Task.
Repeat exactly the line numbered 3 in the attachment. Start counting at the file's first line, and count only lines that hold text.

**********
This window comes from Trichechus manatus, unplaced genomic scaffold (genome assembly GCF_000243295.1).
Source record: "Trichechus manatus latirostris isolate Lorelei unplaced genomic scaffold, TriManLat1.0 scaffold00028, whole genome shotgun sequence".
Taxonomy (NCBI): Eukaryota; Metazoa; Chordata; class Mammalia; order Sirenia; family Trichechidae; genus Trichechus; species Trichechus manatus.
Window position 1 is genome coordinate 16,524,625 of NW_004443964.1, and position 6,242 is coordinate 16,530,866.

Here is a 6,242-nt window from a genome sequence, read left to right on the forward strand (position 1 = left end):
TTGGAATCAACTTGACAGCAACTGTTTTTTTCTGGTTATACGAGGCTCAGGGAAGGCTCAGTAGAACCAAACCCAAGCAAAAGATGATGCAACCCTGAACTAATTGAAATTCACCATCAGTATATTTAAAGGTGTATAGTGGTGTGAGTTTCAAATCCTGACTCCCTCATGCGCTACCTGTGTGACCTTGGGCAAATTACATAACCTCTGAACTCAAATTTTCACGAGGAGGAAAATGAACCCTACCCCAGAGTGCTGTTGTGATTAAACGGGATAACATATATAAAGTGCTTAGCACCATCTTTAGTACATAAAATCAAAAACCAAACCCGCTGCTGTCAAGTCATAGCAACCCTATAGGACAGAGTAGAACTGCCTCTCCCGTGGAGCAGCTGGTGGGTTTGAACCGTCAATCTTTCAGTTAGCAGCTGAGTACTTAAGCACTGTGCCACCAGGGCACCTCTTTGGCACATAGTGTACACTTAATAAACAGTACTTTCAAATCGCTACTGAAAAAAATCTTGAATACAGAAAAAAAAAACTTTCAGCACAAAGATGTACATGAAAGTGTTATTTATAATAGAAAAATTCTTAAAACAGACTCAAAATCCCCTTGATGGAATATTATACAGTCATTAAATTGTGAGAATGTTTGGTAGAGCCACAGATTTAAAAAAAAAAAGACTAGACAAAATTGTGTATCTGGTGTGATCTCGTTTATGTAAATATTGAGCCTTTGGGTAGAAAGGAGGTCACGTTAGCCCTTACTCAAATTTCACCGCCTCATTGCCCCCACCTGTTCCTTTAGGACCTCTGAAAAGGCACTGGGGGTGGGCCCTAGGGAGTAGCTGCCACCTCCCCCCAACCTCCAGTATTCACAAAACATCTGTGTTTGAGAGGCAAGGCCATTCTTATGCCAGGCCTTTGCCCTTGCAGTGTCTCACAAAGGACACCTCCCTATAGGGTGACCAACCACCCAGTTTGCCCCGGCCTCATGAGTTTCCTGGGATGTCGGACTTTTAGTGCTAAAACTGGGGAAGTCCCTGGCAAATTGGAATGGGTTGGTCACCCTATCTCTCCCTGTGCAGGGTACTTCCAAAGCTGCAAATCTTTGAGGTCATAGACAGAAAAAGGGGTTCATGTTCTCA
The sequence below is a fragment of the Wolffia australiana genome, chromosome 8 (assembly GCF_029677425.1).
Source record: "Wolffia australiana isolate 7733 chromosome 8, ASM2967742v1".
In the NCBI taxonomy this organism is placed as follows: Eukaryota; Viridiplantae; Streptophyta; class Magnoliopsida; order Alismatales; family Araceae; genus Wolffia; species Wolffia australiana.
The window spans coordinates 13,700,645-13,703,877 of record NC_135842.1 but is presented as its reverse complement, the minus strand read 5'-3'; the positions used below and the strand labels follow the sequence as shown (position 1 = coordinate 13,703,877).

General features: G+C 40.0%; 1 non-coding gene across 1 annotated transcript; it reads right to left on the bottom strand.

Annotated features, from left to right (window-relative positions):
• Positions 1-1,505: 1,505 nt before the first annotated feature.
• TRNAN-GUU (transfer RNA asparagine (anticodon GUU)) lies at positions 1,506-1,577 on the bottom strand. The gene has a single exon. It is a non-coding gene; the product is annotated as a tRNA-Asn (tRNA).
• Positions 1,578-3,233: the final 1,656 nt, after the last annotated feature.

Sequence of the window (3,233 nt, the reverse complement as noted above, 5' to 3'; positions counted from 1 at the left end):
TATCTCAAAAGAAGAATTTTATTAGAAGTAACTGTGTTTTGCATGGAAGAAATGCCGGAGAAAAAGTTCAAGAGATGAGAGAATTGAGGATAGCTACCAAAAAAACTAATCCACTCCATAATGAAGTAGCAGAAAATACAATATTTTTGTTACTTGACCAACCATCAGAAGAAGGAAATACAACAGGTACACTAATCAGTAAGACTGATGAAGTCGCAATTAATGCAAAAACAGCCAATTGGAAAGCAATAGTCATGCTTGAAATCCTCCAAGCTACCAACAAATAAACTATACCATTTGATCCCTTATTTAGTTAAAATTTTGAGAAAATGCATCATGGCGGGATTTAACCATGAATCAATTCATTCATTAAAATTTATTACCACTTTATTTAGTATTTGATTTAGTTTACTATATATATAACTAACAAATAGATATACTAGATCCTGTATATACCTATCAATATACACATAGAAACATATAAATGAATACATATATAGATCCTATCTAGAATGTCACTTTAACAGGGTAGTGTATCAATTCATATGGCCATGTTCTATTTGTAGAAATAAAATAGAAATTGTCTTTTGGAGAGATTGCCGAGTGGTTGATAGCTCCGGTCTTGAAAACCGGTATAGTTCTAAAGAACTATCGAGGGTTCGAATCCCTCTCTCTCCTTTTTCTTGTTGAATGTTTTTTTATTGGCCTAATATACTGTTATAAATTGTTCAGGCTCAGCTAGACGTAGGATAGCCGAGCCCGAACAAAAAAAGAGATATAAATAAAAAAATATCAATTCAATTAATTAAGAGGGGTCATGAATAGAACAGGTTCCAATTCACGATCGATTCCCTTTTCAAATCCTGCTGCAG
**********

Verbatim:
Taxonomy (NCBI): Eukaryota; Metazoa; Chordata; class Mammalia; order Sirenia; family Trichechidae; genus Trichechus; species Trichechus manatus.